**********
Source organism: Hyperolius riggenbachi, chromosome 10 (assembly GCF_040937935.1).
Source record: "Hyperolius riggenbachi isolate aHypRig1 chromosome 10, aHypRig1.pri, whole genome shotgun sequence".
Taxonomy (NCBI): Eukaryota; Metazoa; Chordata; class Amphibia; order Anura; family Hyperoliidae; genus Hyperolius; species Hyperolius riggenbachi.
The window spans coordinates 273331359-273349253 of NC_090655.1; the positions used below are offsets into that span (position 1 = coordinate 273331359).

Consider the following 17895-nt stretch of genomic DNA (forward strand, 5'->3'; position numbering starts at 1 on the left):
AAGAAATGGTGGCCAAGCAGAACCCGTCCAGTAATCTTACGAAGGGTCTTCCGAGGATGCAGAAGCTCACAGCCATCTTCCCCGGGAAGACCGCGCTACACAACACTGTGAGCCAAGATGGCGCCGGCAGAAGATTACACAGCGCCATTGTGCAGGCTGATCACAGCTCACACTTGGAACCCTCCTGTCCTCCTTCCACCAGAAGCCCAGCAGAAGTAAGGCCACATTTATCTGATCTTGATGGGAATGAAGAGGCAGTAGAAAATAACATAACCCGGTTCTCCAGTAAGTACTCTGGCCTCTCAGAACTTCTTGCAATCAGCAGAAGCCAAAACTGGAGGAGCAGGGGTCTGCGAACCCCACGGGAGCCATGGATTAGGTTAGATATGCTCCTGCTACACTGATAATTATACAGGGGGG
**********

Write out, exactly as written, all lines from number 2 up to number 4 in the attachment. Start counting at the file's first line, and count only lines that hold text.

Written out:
Source record: "Hyperolius riggenbachi isolate aHypRig1 chromosome 10, aHypRig1.pri, whole genome shotgun sequence".
Taxonomy (NCBI): Eukaryota; Metazoa; Chordata; class Amphibia; order Anura; family Hyperoliidae; genus Hyperolius; species Hyperolius riggenbachi.
The window spans coordinates 273331359-273349253 of NC_090655.1; the positions used below are offsets into that span (position 1 = coordinate 273331359).